Misplaced justice

Push for death penalty sends resources astray

The Denver Post reported Monday that Arapahoe County District Attorney George Brauchler has said prosecutors will ask for the death penalty in the case against James Holmes, the accused Aurora theater shooter. For Holmes, Brauchler said, "justice is death."

That may well be true. A better question, though, is what constitutes justice for his victims and the people of Colorado. At a time when the state is struggling to properly fund schools, parks and roads is killing him really worth the cost?

That question is particularly troubling in that it was revealed last week that Holmes had agreed to plead guilty and accept a life sentence without possibility of parole. With that, the state could be done with this, lock up Holmes forever and let the countless people he hurt get on with their grief, their healing and their lives - all at minimal cost.

Holmes is charged with a total of 166 counts of murder, attempted murder and other crimes for killing a dozen people and wounding 58 in the Aurora theater shooting on July 20. There appears to be little question as to whether he did it. As such, a trial may well turn not so much on his guilt as his sanity.

It might also cost a fortune, which would have affects beyond the courtroom. As a 2010 Fox News story about the cost of the death penalty put it, "Every time a killer is sentenced to die, a school closes."

Citing one Richard C. Dieter of the non-partisan Death Penalty Information Center, Fox said, "studies have uniformly and conservatively shown that a death-penalty trial costs $1 million more than one in which prosecutors seek life without parole." The story also points to a study from Duke University that says North Carolina could save $11 million per year by forgoing the death penalty, an Urban Institute study that says Maryland spends an extra $1.9 million per trial on death penalty cases, and a state-sponsored study in Kansas that said death-penalty cases cost 70 percent more than trials where execution is not sought.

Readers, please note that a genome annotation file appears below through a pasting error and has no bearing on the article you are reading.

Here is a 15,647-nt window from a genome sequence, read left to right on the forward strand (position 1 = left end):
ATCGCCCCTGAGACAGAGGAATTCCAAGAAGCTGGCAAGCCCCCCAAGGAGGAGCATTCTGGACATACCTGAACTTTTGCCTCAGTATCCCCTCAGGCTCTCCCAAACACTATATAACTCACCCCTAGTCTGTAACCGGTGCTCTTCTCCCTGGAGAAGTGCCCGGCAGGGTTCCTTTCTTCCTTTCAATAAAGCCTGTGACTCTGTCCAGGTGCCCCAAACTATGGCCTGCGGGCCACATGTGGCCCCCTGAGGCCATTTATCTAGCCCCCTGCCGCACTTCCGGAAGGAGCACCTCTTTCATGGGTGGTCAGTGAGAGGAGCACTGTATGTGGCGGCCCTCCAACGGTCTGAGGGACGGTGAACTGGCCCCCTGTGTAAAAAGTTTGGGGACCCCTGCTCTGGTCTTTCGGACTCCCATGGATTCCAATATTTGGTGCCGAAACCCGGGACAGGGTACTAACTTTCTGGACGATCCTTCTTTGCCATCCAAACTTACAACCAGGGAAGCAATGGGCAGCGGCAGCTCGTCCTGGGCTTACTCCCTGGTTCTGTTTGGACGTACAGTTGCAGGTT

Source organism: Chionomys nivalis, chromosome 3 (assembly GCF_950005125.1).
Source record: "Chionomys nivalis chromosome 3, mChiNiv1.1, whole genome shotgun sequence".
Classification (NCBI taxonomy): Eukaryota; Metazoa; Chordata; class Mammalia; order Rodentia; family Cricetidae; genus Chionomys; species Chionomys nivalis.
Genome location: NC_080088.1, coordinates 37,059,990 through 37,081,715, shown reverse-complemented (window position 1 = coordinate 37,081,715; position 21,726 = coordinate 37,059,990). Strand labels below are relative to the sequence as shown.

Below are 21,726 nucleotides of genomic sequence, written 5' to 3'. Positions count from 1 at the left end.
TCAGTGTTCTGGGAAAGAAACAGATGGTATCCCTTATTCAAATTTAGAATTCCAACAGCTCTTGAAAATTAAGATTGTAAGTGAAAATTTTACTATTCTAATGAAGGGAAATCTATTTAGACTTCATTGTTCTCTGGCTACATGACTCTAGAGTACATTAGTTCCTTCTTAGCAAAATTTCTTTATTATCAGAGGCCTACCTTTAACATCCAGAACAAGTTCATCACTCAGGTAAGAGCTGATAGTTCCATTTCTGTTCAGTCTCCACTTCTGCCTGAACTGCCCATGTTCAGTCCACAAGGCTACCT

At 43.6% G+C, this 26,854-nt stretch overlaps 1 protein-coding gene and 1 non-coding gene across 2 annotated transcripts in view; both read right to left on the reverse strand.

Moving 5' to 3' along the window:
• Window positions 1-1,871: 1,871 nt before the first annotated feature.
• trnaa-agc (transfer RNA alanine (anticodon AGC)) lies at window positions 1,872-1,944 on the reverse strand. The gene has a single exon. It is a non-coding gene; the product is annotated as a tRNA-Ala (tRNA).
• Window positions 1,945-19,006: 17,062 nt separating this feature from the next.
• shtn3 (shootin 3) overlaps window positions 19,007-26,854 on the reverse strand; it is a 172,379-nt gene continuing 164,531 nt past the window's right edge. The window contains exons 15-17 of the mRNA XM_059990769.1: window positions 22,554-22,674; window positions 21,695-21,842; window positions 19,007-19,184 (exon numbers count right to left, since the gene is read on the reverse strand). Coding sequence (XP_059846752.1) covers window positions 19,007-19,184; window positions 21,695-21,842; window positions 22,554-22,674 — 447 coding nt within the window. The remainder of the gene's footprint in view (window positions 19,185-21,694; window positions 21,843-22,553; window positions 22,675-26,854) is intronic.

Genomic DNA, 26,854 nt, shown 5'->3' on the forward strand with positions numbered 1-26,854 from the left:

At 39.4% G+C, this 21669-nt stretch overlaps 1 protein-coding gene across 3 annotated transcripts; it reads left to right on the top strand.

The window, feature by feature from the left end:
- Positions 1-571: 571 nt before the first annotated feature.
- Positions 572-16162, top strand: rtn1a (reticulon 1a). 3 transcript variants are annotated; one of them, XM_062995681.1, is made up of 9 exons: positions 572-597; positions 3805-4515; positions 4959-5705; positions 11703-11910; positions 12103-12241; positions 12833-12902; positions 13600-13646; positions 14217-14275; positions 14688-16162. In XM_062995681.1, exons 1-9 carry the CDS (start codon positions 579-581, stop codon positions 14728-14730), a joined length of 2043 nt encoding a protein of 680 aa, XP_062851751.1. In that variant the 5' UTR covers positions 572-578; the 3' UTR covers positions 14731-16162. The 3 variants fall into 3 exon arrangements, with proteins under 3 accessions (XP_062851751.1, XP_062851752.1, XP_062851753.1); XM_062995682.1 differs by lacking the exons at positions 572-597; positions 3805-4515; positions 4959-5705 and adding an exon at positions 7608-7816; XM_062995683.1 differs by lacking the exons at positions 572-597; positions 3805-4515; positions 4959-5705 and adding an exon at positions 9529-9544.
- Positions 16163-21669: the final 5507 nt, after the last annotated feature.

As in so many things, California is an extreme example. A 2009 Associated Press story said in that state the wait from conviction to execution averages 20 years.

The AP also quoted a retired judge, Donald McCartin, who had himself sentenced nine men to death. McCartin, who died at the age of 87 last year, became an outspoken critic of capital punishment. He retired from the bench in 1993, but as of 2009 all of his death-penalty cases were still "bogged down in the appellate system."

The death penalty, said McCartin, is "a waste of time and money. The only thing it does is prolong the agony of the victims' families."

The impulse to want someone like Holmes executed is natural and wholly understandable. Regardless of whether he is mentally ill the man caused an incalculable amount of suffering. And he did so with no reason, not even a criminal one.

But for just those reasons it is unconscionable to devote what could be millions of dollars to him - even if it is to kill him. The state has limited resources and a finite budget. Money spent on trials and appeals to execute Holmes is money that will not go to other efforts that could help deserving people, such as law-abiding taxpayers.

Life without parole would hardly amount to letting Holmes off easy; he could spend 60 years in prison. But it would save the taxpayers a lot of money and spare his victims the dragged-out reminder of their loss. They are the people who deserve our consideration now, not Holmes.